Afghan officials: Insurgents kill 8 laborers

Afghans children eat free food donated by other villagers as they break their fast during the second week in the holy month of Ramadan in Kabul, Afghanistan, Wednesday, July 17, 2013. Ramadan is the holiest month in Islam and observant Muslims worldwide observe it by fasting from dawn to dusk. (AP Photo/Rahmat Gul)

KABUL, Afghanistan (AP) — Insurgents pulled over a minivan with eight young laborers on their way to work at a U.S. base in eastern Afghanistan on Thursday, forced them out and then shot them dead, officials said.

The killings near Forward Operating Base Shank, a U.S. base in Logar province, were the latest in a militant campaign of intimidation against Afghans working for the government or the international coalition.

The attack took place just after dawn near Puli Alam, the provincial capital.

"They were eight ordinary laborers going to work at that base. They were day laborers," said Logar deputy police chief Raeis Khan Abdul Rahimzai. "This is very hard to believe. It is an inhuman and un-Muslim act against innocent people."

He said the eight were heading for temporary day jobs at the base and were not part of the facility's local staff. The gunmen let the driver of the minivan go and did not harm him, Rahimzai said.

President Hamid Karzai blamed the Taliban for the killings, which he described as brutal and cowardly. He said the laborers were "innocent people" going to the base to earn money so they could feed their families during the holy month of Ramadan. He added that their killers "will face the rage and anger of God and will be punished."

Provincial spokesman Din Mohammad Darwesh said there were four gunmen on motorcycles who pulled over the minivan.

"They just took them out of the car and shot them. They are all in their late teens and early 20's," Darwish said.

Both officials said it was unclear if the incident could have been in reprisal for a coalition airstrike that killed 18 Taliban fighters in another part of the province on Wednesday.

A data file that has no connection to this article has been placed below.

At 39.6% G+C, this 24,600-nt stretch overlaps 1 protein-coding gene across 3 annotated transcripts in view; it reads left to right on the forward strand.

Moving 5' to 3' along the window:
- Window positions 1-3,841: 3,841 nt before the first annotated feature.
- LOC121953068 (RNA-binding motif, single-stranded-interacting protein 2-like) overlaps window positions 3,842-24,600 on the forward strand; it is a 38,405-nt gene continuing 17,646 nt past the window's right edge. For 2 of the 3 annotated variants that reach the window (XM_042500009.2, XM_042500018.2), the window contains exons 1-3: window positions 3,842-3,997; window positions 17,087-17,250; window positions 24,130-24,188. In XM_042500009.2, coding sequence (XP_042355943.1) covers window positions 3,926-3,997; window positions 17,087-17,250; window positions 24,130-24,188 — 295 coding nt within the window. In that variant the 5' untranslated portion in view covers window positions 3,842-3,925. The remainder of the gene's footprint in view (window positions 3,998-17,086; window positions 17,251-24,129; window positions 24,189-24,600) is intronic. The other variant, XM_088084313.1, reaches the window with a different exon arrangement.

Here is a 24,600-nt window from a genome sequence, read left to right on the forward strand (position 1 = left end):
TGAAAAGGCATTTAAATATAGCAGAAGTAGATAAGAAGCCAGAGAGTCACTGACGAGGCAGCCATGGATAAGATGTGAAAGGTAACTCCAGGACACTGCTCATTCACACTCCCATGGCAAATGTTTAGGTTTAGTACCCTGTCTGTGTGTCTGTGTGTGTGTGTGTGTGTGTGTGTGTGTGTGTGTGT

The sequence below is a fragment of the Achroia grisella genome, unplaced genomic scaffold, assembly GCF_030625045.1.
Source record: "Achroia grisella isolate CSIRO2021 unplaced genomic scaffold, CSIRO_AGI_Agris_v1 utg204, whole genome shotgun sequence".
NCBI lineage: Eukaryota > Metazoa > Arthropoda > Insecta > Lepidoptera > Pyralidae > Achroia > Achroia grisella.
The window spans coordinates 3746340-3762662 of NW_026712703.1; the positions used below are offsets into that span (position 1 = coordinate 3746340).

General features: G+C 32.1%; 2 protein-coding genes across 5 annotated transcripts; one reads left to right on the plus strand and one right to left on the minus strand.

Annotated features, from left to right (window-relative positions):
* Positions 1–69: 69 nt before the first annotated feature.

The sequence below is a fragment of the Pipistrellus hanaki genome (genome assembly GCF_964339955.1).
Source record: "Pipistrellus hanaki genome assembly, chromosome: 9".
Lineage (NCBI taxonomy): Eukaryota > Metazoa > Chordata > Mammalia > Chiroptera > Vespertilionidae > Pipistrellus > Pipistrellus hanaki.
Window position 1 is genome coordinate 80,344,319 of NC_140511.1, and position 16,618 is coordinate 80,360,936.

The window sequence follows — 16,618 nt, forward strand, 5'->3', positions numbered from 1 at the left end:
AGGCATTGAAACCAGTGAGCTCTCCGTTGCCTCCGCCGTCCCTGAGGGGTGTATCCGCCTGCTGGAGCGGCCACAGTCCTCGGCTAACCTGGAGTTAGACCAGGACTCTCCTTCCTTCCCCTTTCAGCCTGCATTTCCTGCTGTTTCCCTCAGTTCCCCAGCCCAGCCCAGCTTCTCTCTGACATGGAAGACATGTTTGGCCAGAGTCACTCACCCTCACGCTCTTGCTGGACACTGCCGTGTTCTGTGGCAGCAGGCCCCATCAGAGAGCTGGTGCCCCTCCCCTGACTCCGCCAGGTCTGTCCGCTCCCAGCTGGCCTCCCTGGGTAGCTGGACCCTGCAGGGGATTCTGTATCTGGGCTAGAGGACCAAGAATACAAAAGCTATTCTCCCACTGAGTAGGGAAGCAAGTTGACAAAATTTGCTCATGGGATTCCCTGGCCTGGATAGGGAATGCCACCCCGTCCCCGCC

Logar, located just south of Kabul, has seen a sharp increase in insurgent activity this year. The Afghan army last week carried out a large operation against insurgents operating in the province.

The Taliban have said they will not stop fighting during Ramadan, which began last week, and will instead step up their attacks.

About 1,000 Afghan civilians have been killed and more than 2,000 wounded in the first half of the year, according to the United Nations. That marked a 24 percent increase in casualties compared to the same period last year.

As the NATO-led coalition last year started a withdrawal that will see most foreign troops gone by the end of 2014, the Taliban and other groups have unleashed a wave of bombings and assassinations around the country, testing the ability of Afghan security forces to respond with reduced help from international troops.

The Taliban have said they would go after government workers and anyone working for the U.S-led coalition as part of their campaign against Karzai's administration.

The Taliban have killed people working at the Logar base in the past. Last November, militants shot and killed two translators as they were heading to work on the base.

Last month, a Taliban suicide bomber struck outside of Afghanistan's Supreme Court, killing 17 people in the deadliest attack in Kabul in more than a year and a half. In April, insurgents assaulted a courthouse and government offices in western Farah province, killing 46 people, including two judges, six prosecutors, administration officers and cleaners working at the site.

Also in June, the U.N. special representative to Afghanistan, Jan Kubis, said insurgents were behind 74 percent of all civilians casualties in the first six months of 2013, and attributed the rise on the militants' "continuing disregard" for international laws on civilians in conflict.

Kubis also said that targeting government officials and civilians was a crime under international law. The Taliban have argued that government officials and workers are legitimate targets.


Associated Press writer Patrick Quinn contributed to this report from Kabul.